Clinical Trials /

GD2 Specific CAR and Interleukin-15 Expressing Autologous NKT Cells to Treat Children With Neuroblastoma

NCT03294954

Description:

This research study combines two different ways of fighting cancer: antibodies and Natural Killer T cells (NKT). Antibodies are types of proteins that protect the body from infectious diseases and possibly cancer. T cells, also called T lymphocytes, are special white blood cells that can kill other cells, including cells infected with viruses and tumor cells. Both antibodies and T cells have been used to treat patients with cancers. Investigators have found from previous research that they can put a new gene into T cells that will make them recognize cancer cells and kill them. In a previous clinical trial, investigators made artificial genes called a chimeric antigen receptors (CAR), from an antibody called 14g2a that recognizes GD2, a molecule found on almost all neuroblastoma cells (GD2-CAR). Investigators put these genes into the patients' own T cells and gave them back to patients that had neuroblastoma. NKT cells are another special subgroup of white blood cells that can specifically go into tumor tissue of neuroblastoma. Inside the tumor, there are other white blood cells called macrophages which help the cancer cells to grow and recover from injury. NKT cells can specifically kill these macrophages and slow the tumor growth. We will expand NKT cells and add GD2-specific chimeric antigen receptors to the cells. We think these cells might be better able to attack NB since they also work by destroying the macrophages that allows the tumor to grow. The chimeric antigen receptor will also contain a gene segment to make the NKT cells last longer. This gene segment is called CD28. In addition, to further improve the antitumor activity of the GINAKIT cells we added another gene expressing a molecule called Interleukin -15 (IL-15). The combination of these 3 components showed the most antitumor activity by CAR expressing NKT cells and improved these cells' survival in animal models. GD2-CAR expressing NKTs have not been tested in patients so far. The purpose of this study is to find the largest effective and safe dose of GD2-CAR NKT cells (GINAKIT cells), to evaluate their effect on the tumor and how long they can be detected in the patient's blood and what affect they have on the patient's neuroblastoma.

Related Conditions:
  • Neuroblastoma
Recruiting Status:

Recruiting

Phase:

Phase 1

Trial Eligibility

Document

Title

  • Brief Title: GD2 Specific CAR and Interleukin-15 Expressing Autologous NKT Cells to Treat Children With Neuroblastoma
  • Official Title: GD2 Specific Chimeric Antigen Receptor (CAR) and Interleukin-15 Expressing Autologous Natural Killer T-cells to Treat Children With Neuroblastoma

Clinical Trial IDs

  • ORG STUDY ID: GINAKIT2
  • NCT ID: NCT03294954

Conditions

  • Neuroblastoma

Interventions

DrugSynonymsArms
CyclophosphamideCytoxanGINAKIT cells + cytoxan + fludara
FludarabineFludaraGINAKIT cells + cytoxan + fludara

Purpose

This research study combines two different ways of fighting cancer: antibodies and Natural Killer T cells (NKT). Antibodies are types of proteins that protect the body from infectious diseases and possibly cancer. T cells, also called T lymphocytes, are special white blood cells that can kill other cells, including cells infected with viruses and tumor cells. Both antibodies and T cells have been used to treat patients with cancers. Investigators have found from previous research that they can put a new gene into T cells that will make them recognize cancer cells and kill them. In a previous clinical trial, investigators made artificial genes called a chimeric antigen receptors (CAR), from an antibody called 14g2a that recognizes GD2, a molecule found on almost all neuroblastoma cells (GD2-CAR). Investigators put these genes into the patients' own T cells and gave them back to patients that had neuroblastoma. NKT cells are another special subgroup of white blood cells that can specifically go into tumor tissue of neuroblastoma. Inside the tumor, there are other white blood cells called macrophages which help the cancer cells to grow and recover from injury. NKT cells can specifically kill these macrophages and slow the tumor growth. We will expand NKT cells and add GD2-specific chimeric antigen receptors to the cells. We think these cells might be better able to attack NB since they also work by destroying the macrophages that allows the tumor to grow. The chimeric antigen receptor will also contain a gene segment to make the NKT cells last longer. This gene segment is called CD28. In addition, to further improve the antitumor activity of the GINAKIT cells we added another gene expressing a molecule called Interleukin -15 (IL-15). The combination of these 3 components showed the most antitumor activity by CAR expressing NKT cells and improved these cells' survival in animal models. GD2-CAR expressing NKTs have not been tested in patients so far. The purpose of this study is to find the largest effective and safe dose of GD2-CAR NKT cells (GINAKIT cells), to evaluate their effect on the tumor and how long they can be detected in the patient's blood and what affect they have on the patient's neuroblastoma.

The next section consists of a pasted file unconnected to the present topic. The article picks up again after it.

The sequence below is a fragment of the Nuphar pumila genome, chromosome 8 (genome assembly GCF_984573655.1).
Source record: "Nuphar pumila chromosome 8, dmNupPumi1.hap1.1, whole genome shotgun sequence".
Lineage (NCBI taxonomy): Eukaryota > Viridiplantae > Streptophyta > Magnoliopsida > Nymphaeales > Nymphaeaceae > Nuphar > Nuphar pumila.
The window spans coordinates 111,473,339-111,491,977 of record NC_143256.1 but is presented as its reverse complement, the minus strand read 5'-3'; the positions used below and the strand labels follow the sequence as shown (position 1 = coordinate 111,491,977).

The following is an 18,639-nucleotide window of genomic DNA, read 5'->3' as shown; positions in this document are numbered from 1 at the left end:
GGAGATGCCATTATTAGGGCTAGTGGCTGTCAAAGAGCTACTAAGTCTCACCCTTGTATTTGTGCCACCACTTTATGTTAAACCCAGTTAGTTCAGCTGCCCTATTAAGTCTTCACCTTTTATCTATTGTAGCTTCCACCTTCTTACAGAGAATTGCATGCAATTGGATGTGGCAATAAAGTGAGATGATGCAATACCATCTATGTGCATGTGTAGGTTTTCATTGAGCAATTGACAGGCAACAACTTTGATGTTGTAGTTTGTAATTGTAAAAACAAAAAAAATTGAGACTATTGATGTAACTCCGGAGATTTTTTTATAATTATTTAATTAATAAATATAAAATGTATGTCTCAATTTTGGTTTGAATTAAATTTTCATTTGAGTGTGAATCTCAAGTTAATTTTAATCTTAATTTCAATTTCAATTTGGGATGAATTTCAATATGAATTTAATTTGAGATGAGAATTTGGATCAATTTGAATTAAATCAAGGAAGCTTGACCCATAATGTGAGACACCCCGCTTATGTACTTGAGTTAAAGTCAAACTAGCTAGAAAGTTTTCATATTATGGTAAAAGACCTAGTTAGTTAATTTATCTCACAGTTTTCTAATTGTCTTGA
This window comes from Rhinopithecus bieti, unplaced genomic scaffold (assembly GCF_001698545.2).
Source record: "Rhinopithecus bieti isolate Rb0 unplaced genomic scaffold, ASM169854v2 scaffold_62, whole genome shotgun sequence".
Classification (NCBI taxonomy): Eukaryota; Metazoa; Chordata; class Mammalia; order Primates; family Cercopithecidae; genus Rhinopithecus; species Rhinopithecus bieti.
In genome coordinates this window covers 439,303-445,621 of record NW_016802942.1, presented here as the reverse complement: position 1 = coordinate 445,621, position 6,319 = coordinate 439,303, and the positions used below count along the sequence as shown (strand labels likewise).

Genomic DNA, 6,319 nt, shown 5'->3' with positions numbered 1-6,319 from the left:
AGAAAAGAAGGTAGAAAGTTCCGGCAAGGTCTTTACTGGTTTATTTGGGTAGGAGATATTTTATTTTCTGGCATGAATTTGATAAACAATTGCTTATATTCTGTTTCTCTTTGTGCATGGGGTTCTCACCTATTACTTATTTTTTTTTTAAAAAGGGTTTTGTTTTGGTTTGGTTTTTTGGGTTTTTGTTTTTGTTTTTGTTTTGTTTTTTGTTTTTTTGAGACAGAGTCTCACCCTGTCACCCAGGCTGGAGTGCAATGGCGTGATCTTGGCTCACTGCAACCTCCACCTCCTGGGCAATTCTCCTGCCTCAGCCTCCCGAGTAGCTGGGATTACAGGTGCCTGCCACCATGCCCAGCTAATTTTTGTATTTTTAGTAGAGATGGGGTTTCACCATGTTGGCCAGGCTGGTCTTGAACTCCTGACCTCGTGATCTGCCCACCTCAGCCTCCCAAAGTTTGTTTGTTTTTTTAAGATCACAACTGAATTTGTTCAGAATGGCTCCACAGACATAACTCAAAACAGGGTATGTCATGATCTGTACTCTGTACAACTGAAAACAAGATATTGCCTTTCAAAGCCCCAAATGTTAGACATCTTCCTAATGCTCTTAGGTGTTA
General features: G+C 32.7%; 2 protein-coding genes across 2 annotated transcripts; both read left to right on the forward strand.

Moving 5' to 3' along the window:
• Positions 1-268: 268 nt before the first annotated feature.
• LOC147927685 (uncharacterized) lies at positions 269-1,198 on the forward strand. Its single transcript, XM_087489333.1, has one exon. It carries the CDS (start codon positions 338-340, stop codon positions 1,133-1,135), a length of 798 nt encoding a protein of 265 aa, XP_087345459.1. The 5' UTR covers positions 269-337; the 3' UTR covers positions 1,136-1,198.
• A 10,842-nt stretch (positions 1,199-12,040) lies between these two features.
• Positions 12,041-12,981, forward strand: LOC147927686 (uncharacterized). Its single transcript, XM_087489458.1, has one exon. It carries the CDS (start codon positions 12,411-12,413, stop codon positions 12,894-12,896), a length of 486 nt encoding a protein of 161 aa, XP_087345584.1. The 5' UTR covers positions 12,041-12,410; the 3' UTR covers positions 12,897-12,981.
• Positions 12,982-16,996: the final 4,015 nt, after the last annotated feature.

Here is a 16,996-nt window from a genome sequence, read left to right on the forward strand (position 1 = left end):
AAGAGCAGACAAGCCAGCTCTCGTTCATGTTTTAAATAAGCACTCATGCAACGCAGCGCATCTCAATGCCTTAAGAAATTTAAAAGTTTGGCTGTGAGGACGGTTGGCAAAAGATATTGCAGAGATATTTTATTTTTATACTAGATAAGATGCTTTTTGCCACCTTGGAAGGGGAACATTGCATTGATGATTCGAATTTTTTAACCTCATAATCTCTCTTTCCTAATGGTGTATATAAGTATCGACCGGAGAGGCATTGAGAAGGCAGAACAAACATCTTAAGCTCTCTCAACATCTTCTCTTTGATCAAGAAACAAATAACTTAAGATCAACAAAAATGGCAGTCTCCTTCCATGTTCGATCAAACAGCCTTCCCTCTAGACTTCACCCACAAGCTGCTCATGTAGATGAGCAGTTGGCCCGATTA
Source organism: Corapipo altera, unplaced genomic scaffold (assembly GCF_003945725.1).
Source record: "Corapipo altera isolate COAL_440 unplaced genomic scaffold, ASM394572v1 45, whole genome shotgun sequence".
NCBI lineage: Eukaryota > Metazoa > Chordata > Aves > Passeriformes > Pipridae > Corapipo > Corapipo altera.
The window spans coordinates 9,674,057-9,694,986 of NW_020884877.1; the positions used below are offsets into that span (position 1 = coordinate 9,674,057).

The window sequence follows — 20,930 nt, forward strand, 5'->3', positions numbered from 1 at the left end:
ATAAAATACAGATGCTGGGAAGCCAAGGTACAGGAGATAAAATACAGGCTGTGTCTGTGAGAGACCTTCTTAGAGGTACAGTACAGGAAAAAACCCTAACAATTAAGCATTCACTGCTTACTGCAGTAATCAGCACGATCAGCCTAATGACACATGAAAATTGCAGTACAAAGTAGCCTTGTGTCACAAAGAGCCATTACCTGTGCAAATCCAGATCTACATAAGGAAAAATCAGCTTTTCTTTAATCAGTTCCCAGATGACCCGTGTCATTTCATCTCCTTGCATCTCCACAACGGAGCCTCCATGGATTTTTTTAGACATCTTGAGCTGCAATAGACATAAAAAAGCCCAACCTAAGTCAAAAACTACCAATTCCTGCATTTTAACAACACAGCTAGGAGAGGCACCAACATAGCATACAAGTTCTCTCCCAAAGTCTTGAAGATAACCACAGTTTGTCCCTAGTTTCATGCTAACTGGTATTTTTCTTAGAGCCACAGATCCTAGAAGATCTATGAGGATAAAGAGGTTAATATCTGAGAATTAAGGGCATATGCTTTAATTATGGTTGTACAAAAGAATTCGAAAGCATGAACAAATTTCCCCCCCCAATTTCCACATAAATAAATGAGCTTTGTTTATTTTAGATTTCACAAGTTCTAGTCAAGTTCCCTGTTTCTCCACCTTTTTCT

Detailed Description

      In this study the first step is to collect blood from the patient to make the GINAKIT cells.
      Once the GINAKIT cells are made they will be administered to the patient.

      This is a dose escalation study. This means that at the beginning, patients will be started
      on the lowest dose (1 of 4 different levels) of GINAKIT cells. Once that dose schedule proves
      safe, the next group of patients will be started at a higher dose. This process will continue
      until all 4 dose levels are studied. If the side effects are too severe, the dose will be
      lowered or the infusions will be stopped.

      Before getting the GINAKIT cells, the patient will receive cyclophosphamide and fludarabine